Battle of Prairie Grove, Arkansas Page3    

(5-05) Prairie Grove was a small but active farming community at the time of the battle. The engagement developed so quickly that many local families did not have time to flee. Numerous eyewitness accounts of the battle were written by civilians who took shelter in cellars like this one and listened to the sounds of the fighting above
 
Dale Cox photo

 

(3-99) Start of the one mile self guided walking tour which provides a close look at the eastern end of the battlefield where some of the heaviest fighting took place. A guide for this walking tour and a 10 mile driving tour, which provides a complete view of the battlefield are available at the Visitor Center

     

(5-05) The one-mile paved walking trail leads from the parking lot area along the Confederate positions atop the ridge past the Borden House and then back along the Federal positions. This section of the Prairie Grove Battlefield, where heavy fighting took place along the eastern end of the two-mile long battle line, is one of the best-preserved battlefields in the United States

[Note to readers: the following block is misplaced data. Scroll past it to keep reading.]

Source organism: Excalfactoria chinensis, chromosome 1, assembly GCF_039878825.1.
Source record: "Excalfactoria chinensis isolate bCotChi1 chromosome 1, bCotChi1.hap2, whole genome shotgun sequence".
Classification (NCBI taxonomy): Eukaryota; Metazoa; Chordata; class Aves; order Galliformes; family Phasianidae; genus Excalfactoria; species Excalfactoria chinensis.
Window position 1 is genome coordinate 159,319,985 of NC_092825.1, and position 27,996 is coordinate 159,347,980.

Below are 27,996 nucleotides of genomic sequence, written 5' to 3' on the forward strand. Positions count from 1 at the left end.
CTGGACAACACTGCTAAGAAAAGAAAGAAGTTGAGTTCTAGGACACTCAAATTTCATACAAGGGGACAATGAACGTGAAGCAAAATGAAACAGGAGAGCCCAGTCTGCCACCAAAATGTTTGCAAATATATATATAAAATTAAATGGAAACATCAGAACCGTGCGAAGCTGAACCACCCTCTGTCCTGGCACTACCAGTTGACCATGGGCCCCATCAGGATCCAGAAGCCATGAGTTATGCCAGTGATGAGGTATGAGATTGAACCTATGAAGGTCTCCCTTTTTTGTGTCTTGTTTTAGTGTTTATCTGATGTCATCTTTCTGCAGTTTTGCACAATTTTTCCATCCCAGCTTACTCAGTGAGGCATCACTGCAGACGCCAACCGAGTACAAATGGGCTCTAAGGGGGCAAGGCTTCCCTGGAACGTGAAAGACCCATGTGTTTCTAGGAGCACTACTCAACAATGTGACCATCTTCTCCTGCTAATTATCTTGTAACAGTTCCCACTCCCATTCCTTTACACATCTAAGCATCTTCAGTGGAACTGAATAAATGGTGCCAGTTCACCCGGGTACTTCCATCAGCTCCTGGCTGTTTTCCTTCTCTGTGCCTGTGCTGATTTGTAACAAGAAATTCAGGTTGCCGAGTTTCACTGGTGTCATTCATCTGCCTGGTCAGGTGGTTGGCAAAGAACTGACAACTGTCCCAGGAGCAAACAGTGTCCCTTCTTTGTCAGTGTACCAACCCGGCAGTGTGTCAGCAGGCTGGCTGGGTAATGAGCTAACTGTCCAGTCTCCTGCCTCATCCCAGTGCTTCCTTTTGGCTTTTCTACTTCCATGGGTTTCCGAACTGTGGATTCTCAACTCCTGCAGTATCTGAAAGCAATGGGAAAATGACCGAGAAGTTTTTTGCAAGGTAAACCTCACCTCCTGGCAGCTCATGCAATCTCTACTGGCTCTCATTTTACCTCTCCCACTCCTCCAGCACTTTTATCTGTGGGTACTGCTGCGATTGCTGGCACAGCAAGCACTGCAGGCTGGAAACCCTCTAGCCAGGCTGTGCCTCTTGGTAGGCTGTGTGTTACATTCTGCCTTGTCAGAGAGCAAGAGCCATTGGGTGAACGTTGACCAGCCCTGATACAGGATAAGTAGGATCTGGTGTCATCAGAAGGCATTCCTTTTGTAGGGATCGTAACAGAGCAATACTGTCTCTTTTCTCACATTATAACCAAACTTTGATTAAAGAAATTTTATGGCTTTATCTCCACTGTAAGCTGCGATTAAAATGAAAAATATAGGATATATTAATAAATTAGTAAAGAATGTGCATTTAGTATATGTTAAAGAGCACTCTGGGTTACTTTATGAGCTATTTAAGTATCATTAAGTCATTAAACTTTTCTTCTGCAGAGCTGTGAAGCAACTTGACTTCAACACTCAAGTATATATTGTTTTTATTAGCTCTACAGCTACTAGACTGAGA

Dale Cox photo

  

(2011) Enlarge Battle Monument (Rhea's Mill Chimney)
 
William J. Bechmann III photo

   

(2011) Enlarge Rhea's Mill Chimney plaque
 
William J. Bechmann III photo

 

(2011) Enlarge Rhea's Mill Chimney
 

William J. Bechmann III photo

     

(5-05) The former chimney of the Rhea Mill now serves as an imposing monument on the battlefield grounds. This structure originally stood six miles away from the battlefield, but was dismantled and relocated here after it was given to the park. The chimney is 55 feet high, contains 700 stones and weighs an estimated 200,000 pounds
   
Dale Cox photo

 

(2011) Enlarge The Morrow House (General Hindman's Headquarters)

Marker: Confederate Headquarters. This house, built about 1855, was the home of the John Morrow family, and originally stood on Cove Creek 9 miles south of here. On the night before the battle of Prairie Grove, Confederate General T. C. Hindman met with his division and brigade commanders in this house and made final plans for battle. The army left the Morrow farm for Prairie Grove at 4 o'clock on the morning of December 7, 1862. This house also sheltered General Sterling Price in February 1862 when Price's army was enroute to the battle of Pea Ridge
 

William J. Bechmann III photo

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